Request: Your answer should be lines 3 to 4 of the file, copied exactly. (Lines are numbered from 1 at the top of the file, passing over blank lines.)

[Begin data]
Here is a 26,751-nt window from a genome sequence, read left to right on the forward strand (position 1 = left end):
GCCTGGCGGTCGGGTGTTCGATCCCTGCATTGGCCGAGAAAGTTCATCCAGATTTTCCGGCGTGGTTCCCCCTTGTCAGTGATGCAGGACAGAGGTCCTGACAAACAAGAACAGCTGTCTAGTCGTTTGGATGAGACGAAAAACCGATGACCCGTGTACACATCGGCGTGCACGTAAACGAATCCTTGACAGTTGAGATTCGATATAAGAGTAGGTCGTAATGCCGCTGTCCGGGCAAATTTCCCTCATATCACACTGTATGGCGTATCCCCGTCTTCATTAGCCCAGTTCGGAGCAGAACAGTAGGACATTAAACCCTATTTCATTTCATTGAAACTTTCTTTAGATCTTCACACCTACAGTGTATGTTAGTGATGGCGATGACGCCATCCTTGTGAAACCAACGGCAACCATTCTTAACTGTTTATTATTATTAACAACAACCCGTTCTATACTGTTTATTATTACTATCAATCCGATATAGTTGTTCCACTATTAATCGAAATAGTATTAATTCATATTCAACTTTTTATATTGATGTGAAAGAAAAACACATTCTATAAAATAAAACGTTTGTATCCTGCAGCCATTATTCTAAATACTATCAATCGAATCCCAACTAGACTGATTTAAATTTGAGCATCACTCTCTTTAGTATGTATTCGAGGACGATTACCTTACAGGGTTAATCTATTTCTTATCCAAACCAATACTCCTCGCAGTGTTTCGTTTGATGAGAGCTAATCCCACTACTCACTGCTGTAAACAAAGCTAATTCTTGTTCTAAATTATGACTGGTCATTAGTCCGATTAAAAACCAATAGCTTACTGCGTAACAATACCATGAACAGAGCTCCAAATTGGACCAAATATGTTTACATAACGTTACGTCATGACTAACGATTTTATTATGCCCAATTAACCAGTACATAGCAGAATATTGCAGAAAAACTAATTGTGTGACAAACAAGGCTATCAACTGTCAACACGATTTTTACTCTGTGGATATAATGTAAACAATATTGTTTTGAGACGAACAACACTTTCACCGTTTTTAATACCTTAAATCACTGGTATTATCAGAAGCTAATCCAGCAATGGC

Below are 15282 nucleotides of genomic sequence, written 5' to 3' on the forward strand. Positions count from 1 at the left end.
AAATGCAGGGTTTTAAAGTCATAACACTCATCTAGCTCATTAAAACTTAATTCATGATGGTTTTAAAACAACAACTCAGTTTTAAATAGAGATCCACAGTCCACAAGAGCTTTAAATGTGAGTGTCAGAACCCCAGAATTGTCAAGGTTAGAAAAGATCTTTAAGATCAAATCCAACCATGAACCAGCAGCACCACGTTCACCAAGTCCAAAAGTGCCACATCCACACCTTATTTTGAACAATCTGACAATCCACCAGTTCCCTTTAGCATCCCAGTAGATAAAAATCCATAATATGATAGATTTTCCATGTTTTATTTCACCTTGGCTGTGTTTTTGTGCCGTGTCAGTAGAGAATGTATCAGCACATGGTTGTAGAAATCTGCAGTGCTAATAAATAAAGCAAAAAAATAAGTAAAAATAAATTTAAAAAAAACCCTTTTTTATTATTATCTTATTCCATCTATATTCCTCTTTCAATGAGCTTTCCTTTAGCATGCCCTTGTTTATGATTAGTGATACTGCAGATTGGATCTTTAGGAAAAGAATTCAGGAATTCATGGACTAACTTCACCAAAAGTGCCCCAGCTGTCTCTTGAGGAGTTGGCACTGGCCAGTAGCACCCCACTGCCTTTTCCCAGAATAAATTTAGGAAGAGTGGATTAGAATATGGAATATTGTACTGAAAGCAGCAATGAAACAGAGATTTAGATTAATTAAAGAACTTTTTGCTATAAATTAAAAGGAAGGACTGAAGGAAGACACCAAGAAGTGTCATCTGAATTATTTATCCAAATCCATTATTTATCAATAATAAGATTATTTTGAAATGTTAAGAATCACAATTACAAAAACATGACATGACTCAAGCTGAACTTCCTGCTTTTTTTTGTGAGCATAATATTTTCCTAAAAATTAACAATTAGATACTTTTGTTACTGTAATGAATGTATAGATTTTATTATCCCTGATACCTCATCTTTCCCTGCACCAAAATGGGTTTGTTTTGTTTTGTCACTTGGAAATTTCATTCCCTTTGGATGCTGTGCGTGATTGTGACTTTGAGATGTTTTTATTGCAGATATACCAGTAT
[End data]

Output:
Below are 15282 nucleotides of genomic sequence, written 5' to 3' on the forward strand. Positions count from 1 at the left end.
AAATGCAGGGTTTTAAAGTCATAACACTCATCTAGCTCATTAAAACTTAATTCATGATGGTTTTAAAACAACAACTCAGTTTTAAATAGAGATCCACAGTCCACAAGAGCTTTAAATGTGAGTGTCAGAACCCCAGAATTGTCAAGGTTAGAAAAGATCTTTAAGATCAAATCCAACCATGAACCAGCAGCACCACGTTCACCAAGTCCAAAAGTGCCACATCCACACCTTATTTTGAACAATCTGACAATCCACCAGTTCCCTTTAGCATCCCAGTAGATAAAAATCCATAATATGATAGATTTTCCATGTTTTATTTCACCTTGGCTGTGTTTTTGTGCCGTGTCAGTAGAGAATGTATCAGCACATGGTTGTAGAAATCTGCAGTGCTAATAAATAAAGCAAAAAAATAAGTAAAAATAAATTTAAAAAAAACCCTTTTTTATTATTATCTTATTCCATCTATATTCCTCTTTCAATGAGCTTTCCTTTAGCATGCCCTTGTTTATGATTAGTGATACTGCAGATTGGATCTTTAGGAAAAGAATTCAGGAATTCATGGACTAACTTCACCAAAAGTGCCCCAGCTGTCTCTTGAGGAGTTGGCACTGGCCAGTAGCACCCCACTGCCTTTTCCCAGAATAAATTTAGGAAGAGTGGATTAGAATATGGAATATTGTACTGAAAGCAGCAATGAAACAGAGATTTAGATTAATTAAAGAACTTTTTGCTATAAATTAAAAGGAAGGACTGAAGGAAGACACCAAGAAGTGTCATCTGAATTATTTATCCAAATCCATTATTTATCAATAATAAGATTATTTTGAAATGTTAAGAATCACAATTACAAAAACATGACATGACTCAAGCTGAACTTCCTGCTTTTTTTTGTGAGCATAATATTTTCCTAAAAATTAACAATTAGATACTTTTGTTACTGTAATGAATGTATAGATTTTATTATCCCTGATACCTCATCTTTCCCTGCACCAAAATGGGTTTGTTTTGTTTTGTCACTTGGAAATTTCATTCCCTTTGGATGCTGTGCGTGATTGTGACTTTGAGATGTTTTTATTGCAGATATACCAGTAT